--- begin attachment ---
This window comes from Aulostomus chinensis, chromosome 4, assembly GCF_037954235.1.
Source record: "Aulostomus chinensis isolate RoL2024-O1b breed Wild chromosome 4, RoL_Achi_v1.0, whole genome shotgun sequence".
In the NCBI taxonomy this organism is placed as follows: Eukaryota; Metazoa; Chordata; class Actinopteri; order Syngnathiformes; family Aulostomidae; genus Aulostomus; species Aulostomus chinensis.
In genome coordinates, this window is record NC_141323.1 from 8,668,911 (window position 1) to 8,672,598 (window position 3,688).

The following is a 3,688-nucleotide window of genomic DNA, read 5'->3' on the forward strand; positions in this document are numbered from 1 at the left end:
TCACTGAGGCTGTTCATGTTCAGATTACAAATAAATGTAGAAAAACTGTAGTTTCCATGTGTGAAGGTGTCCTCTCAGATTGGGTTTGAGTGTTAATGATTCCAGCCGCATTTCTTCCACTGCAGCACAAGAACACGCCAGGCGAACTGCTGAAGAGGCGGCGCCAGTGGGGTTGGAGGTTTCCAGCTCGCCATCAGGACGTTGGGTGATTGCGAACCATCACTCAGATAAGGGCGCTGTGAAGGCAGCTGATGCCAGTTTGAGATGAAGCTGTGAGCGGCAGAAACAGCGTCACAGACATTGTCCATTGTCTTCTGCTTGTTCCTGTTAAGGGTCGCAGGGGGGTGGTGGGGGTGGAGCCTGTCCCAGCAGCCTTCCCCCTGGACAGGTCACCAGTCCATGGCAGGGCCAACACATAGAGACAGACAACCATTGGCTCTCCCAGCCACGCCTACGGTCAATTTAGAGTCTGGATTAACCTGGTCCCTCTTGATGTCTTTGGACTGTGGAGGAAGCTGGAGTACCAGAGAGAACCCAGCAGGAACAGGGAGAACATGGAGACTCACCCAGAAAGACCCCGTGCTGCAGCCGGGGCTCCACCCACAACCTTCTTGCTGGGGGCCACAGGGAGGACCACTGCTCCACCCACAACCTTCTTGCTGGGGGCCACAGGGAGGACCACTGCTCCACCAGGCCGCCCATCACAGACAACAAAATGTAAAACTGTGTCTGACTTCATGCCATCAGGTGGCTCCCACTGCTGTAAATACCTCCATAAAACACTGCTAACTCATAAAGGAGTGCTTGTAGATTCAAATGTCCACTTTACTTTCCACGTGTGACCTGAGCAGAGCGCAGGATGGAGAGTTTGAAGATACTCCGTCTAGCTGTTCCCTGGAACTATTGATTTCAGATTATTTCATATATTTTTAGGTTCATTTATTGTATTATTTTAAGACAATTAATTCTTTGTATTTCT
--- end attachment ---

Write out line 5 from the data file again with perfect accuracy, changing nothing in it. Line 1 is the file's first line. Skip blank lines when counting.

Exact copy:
The following is a 3,688-nucleotide window of genomic DNA, read 5'->3' on the forward strand; positions in this document are numbered from 1 at the left end: